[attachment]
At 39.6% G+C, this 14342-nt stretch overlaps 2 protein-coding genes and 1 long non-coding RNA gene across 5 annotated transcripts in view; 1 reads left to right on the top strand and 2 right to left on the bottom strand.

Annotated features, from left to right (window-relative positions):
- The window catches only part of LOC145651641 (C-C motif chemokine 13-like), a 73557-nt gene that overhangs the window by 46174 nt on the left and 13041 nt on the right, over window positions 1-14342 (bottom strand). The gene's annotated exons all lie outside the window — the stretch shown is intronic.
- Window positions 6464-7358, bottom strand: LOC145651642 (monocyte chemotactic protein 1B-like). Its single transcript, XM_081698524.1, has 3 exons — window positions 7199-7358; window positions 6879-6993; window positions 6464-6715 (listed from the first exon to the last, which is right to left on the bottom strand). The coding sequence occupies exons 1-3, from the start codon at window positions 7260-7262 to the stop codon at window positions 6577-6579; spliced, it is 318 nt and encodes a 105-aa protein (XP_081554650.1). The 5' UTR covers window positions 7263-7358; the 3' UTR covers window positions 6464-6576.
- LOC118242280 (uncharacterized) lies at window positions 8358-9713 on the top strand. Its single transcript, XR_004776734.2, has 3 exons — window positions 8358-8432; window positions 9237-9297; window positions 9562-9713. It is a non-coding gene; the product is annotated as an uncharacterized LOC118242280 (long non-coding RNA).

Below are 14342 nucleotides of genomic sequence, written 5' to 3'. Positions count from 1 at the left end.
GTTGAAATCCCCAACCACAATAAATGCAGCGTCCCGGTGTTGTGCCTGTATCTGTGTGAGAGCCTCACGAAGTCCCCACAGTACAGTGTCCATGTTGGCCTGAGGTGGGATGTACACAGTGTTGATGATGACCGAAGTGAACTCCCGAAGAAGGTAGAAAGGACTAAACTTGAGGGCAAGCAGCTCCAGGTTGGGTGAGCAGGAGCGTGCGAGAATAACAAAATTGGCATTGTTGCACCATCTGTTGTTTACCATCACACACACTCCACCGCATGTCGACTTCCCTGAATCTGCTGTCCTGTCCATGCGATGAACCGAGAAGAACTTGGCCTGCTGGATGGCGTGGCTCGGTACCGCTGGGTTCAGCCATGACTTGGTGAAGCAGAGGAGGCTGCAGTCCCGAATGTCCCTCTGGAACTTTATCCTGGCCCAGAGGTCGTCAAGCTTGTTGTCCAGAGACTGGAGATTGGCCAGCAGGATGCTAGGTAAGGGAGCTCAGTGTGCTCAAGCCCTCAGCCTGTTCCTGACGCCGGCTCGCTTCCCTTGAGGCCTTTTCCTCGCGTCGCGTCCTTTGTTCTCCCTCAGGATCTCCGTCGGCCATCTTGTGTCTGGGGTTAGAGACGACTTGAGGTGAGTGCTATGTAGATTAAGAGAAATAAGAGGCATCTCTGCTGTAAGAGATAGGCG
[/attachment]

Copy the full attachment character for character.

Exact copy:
At 39.6% G+C, this 14342-nt stretch overlaps 2 protein-coding genes and 1 long non-coding RNA gene across 5 annotated transcripts in view; 1 reads left to right on the top strand and 2 right to left on the bottom strand.

Annotated features, from left to right (window-relative positions):
- The window catches only part of LOC145651641 (C-C motif chemokine 13-like), a 73557-nt gene that overhangs the window by 46174 nt on the left and 13041 nt on the right, over window positions 1-14342 (bottom strand). The gene's annotated exons all lie outside the window — the stretch shown is intronic.
- Window positions 6464-7358, bottom strand: LOC145651642 (monocyte chemotactic protein 1B-like). Its single transcript, XM_081698524.1, has 3 exons — window positions 7199-7358; window positions 6879-6993; window positions 6464-6715 (listed from the first exon to the last, which is right to left on the bottom strand). The coding sequence occupies exons 1-3, from the start codon at window positions 7260-7262 to the stop codon at window positions 6577-6579; spliced, it is 318 nt and encodes a 105-aa protein (XP_081554650.1). The 5' UTR covers window positions 7263-7358; the 3' UTR covers window positions 6464-6576.
- LOC118242280 (uncharacterized) lies at window positions 8358-9713 on the top strand. Its single transcript, XR_004776734.2, has 3 exons — window positions 8358-8432; window positions 9237-9297; window positions 9562-9713. It is a non-coding gene; the product is annotated as an uncharacterized LOC118242280 (long non-coding RNA).

Below are 14342 nucleotides of genomic sequence, written 5' to 3'. Positions count from 1 at the left end.
GTTGAAATCCCCAACCACAATAAATGCAGCGTCCCGGTGTTGTGCCTGTATCTGTGTGAGAGCCTCACGAAGTCCCCACAGTACAGTGTCCATGTTGGCCTGAGGTGGGATGTACACAGTGTTGATGATGACCGAAGTGAACTCCCGAAGAAGGTAGAAAGGACTAAACTTGAGGGCAAGCAGCTCCAGGTTGGGTGAGCAGGAGCGTGCGAGAATAACAAAATTGGCATTGTTGCACCATCTGTTGTTTACCATCACACACACTCCACCGCATGTCGACTTCCCTGAATCTGCTGTCCTGTCCATGCGATGAACCGAGAAGAACTTGGCCTGCTGGATGGCGTGGCTCGGTACCGCTGGGTTCAGCCATGACTTGGTGAAGCAGAGGAGGCTGCAGTCCCGAATGTCCCTCTGGAACTTTATCCTGGCCCAGAGGTCGTCAAGCTTGTTGTCCAGAGACTGGAGATTGGCCAGCAGGATGCTAGGTAAGGGAGCTCAGTGTGCTCAAGCCCTCAGCCTGTTCCTGACGCCGGCTCGCTTCCCTTGAGGCCTTTTCCTCGCGTCGCGTCCTTTGTTCTCCCTCAGGATCTCCGTCGGCCATCTTGTGTCTGGGGTTAGAGACGACTTGAGGTGAGTGCTATGTAGATTAAGAGAAATAAGAGGCATCTCTGCTGTAAGAGATAGGCG